Microwave Spectral Imaging of an Erupting Magnetic Flux Rope: Implications for the Standard Solar Flare Model in Three Dimensions

Bin Chen, Sijie Yu, Katharine K. Reeves, Dale E. Gary

Research output: Contribution to journalArticlepeer-review

14 Scopus citations

Abstract

We report microwave spectral imaging observations of an erupting magnetic flux rope during the early impulsive phase of the X8.2-class limb flare on 2017 September 10, obtained by the Expanded Owens Valley Solar Array. A few days prior to the eruption, when viewed against the disk, the flux rope appeared as a reverse S-shaped dark filament along the magnetic polarity inversion line. During the eruption, the rope exhibited a "hot channel" structure in extreme ultraviolet and soft X-ray passbands sensitive to ∼10 MK plasma. The central portion of the flux rope was nearly aligned with the line of sight, which quickly developed into a teardrop-shaped dark cavity during the early phase of the eruption. A long and thin plasma sheet formed below the cavity, interpreted as the reconnection current sheet viewed edge on. A nonthermal microwave source was present at the location of the central current sheet, which extended upward encompassing the dark cavity. A pair of nonthermal microwave sources were observed for several minutes on both sides of the main flaring region. They shared a similar temporal behavior and spectral property to the central microwave source below the cavity, interpreted as the conjugate footpoints of the erupting flux rope. These observations are broadly consistent with the magnetic topology and the associated energy release scenario suggested in the three-dimensional standard model for eruptive solar flares. In particular, our detection of nonthermal emission at conjugate flux rope footpoints provides solid evidence of particle transport along an erupting magnetic flux rope.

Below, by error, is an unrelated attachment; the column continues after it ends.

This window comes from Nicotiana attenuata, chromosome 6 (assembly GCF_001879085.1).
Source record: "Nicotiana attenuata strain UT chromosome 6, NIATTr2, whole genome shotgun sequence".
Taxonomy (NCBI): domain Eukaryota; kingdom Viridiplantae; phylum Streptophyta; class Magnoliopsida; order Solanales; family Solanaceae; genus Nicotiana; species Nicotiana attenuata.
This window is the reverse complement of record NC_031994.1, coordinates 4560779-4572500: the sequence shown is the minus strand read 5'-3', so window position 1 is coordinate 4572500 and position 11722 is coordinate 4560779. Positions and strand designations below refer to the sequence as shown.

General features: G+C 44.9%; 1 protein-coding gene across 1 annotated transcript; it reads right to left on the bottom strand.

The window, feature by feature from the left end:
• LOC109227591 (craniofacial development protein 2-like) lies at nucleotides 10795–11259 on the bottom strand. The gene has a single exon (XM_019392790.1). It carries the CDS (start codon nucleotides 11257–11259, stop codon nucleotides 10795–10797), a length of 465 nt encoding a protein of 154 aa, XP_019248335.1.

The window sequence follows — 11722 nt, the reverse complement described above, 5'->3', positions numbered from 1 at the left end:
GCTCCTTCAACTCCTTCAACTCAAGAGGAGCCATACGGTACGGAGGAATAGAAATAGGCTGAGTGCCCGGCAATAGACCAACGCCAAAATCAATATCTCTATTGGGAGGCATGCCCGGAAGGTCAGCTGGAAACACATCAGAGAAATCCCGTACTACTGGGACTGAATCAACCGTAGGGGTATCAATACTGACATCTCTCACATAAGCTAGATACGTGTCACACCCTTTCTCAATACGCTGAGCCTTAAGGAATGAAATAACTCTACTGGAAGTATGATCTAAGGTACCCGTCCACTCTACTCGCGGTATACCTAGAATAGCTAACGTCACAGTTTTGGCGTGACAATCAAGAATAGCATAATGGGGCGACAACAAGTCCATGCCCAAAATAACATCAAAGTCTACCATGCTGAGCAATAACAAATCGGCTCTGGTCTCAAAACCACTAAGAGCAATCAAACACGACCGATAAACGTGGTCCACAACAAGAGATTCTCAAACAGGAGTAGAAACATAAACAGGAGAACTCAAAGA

Original languageEnglish (US)
Article numberL50
JournalAstrophysical Journal Letters
Volume895
Issue number2
DOIs
StatePublished - Jun 1 2020

All Science Journal Classification (ASJC) codes

  • Astronomy and Astrophysics
  • Space and Planetary Science

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